If you’ve begun working at home more, but you don’t have a dedicated room as a home office, you may have set up shop in your garage, or another alternative workspace that doesn’t have heating and cooling, like an attic or basement. What can you do to make these spaces more comfortable for the winter and summer? Here’s how to add heating and cooling to your garage and other spaces.
Any heating and cooling method that you add will be more effective if you can insulate the area to retain the conditioned air. You’ll spend less on utilities in the long run if you invest in some good insulation now. Here are three insulation types you’ll need:
- Wall insulation: Garage, attic, or basement walls can be insulated just like the walls of your home.
- Door insulation: Garage doors are often a thin metal that allows heat to pass through them quite easily. You can buy garage door insulation kits.
- Floor insulation: No matter how much you heat the space; a garage or basement concrete floor will stay uncomfortably cold in winter. Add subflooring and flooring, at least beneath your desk.
Size of Your Space
The size of your garage or other space will determine what size heating and cooling unit you need. Measure the square footage of your space. For heating, divide the number by 200 and multiply it by a figure between 9,000 and 6,000. Closer to 6,000 for well-insulated spaces and 9,000 for spaces where you couldn’t add much insulation. The number you get is the BTUs your heating method needs to produce to make the space comfortable.
For air conditioners, the general rule is that they need 20 BTUs for every square foot in your space. More if your garage isn’t well insulated.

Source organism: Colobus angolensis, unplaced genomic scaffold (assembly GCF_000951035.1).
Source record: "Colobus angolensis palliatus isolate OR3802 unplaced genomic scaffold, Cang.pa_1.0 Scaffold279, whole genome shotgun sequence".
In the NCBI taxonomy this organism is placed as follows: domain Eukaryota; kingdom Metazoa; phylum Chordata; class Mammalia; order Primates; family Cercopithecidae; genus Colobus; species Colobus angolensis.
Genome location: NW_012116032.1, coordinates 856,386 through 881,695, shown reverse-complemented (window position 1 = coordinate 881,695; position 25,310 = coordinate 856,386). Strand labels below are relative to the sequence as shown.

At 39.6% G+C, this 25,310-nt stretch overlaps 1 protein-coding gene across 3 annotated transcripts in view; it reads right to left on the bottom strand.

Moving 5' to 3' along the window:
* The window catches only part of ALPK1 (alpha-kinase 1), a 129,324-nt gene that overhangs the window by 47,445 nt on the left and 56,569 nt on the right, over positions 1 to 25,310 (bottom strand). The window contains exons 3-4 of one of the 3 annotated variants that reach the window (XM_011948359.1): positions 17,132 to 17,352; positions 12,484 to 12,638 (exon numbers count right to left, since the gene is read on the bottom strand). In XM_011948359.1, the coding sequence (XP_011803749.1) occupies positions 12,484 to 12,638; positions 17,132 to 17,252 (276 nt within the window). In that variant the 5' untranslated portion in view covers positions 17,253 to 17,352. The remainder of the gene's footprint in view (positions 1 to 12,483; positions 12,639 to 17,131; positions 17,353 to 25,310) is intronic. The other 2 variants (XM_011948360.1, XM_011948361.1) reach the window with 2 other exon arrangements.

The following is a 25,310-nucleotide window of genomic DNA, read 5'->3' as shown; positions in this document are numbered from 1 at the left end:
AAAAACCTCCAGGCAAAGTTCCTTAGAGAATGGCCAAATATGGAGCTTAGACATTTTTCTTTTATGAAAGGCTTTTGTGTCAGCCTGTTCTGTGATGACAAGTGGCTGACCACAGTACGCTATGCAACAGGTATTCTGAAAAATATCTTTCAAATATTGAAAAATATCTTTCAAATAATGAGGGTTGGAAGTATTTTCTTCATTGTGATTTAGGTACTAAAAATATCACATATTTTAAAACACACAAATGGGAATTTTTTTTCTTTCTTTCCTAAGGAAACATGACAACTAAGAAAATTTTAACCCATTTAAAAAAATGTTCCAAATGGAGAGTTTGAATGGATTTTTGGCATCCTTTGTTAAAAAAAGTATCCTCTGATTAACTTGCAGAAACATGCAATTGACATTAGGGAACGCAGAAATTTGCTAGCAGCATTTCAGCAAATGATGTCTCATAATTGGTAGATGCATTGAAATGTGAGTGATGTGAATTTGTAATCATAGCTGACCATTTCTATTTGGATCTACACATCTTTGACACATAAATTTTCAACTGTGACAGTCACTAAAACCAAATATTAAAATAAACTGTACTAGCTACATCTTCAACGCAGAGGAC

Are you looking for professional advice for your garage workshop’s heating or cooling this season? Contact us at Comfort Plus ClimateCare today to learn more.
There are several possible heating options you could choose for your garage, basement, attic, or other alternate space, including:
- Furnace: If your existing furnace is large enough to handle the extra space of your garage, you can connect its duct system to the garage. However, it’s fairly rare that a furnace is so oversized for the home that it can also heat a garage.
- Fireplaces: Gas and wood-burning fireplaces or stoves are good options to add permanent heating to a garage. Electric options don’t produce enough heat to make a big enough impact.
- Garage heaters: Also called “unit heaters” this is a compact furnace that hangs from the ceiling and does not require any ductwork. These units are already very popular for heating garages in colder climates, like Calgary and Edmonton.
- Ductless heaters: An excellent option, ductless heaters are highly efficient and simple to install in garages. Plus, they can also act as a cooling system in the summer making space comfortable year-round.
Similarly, you have several options for cooling your garage in the summer:
- Air conditioner: Your existing air conditioner may be large enough to also cool the garage.
- Ductless air conditioners: Ductless units can cool a space as well as heat it, making it a great one-unit solution.
Are you looking for the right heating or cooling option for your alternative workspaces? Contact us at Comfort Plus ClimateCare to get access to the best options available.